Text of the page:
In an effort to cut down on spiralling agency bills, the Government will regulate the industry by establishing a “trusted” database of supply teacher agencies.
The Department for Education (DfE) said it would work alongside the Crown Commercial Service (CCS) to get a better deal for schools that recruit temporary staff.
It is believed that agencies on the database will offer supply staff at a set rate and would have to sign up to a code of conduct.
According to the most recent figures available, schools spent some £918 million on temporary staff in 2011/12, and £1.2 billion in 2014/15.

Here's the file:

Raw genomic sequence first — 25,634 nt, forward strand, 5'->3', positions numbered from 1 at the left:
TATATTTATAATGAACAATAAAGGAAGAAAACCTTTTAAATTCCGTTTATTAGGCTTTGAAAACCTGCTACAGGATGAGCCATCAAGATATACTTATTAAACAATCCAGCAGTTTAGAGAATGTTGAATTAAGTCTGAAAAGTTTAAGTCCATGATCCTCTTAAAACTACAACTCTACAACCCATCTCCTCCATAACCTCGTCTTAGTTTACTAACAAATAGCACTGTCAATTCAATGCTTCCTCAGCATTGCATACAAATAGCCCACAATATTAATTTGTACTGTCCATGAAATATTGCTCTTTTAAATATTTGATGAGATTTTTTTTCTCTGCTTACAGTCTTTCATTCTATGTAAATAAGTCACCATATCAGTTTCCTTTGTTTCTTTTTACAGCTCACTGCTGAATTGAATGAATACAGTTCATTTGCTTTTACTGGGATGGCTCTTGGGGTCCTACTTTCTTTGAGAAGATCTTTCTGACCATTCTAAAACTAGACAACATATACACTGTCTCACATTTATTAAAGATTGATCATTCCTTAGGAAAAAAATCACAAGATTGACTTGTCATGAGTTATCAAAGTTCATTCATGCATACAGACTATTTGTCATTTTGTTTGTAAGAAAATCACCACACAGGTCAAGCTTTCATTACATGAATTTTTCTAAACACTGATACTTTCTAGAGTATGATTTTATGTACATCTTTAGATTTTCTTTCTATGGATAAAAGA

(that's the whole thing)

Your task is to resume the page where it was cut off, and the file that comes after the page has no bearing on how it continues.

Amanda Brown, assistant general secretary of the National Union of Teachers, said schools needed a central database to recruit supply teachers at “reasonable cost and which allows supply teachers to be properly paid for their work”.
Money should go into education and “not shareholders’ profits”, she added.
Likewise, the CCS said schools were not getting good value for money. Research has shown that some agencies charge as much as £10,000 in finder’s fees for a school to use their services.
Tom Hadley, director of policy at the Recruitment and Employment Confederation, said the issue stems from a much wider problem.
“In many instances schools are turning to supply agencies because of the shortage of teachers to fill longer-term vacancies. A new framework will not solve this fundamental problem of low supply and high demand,” he said.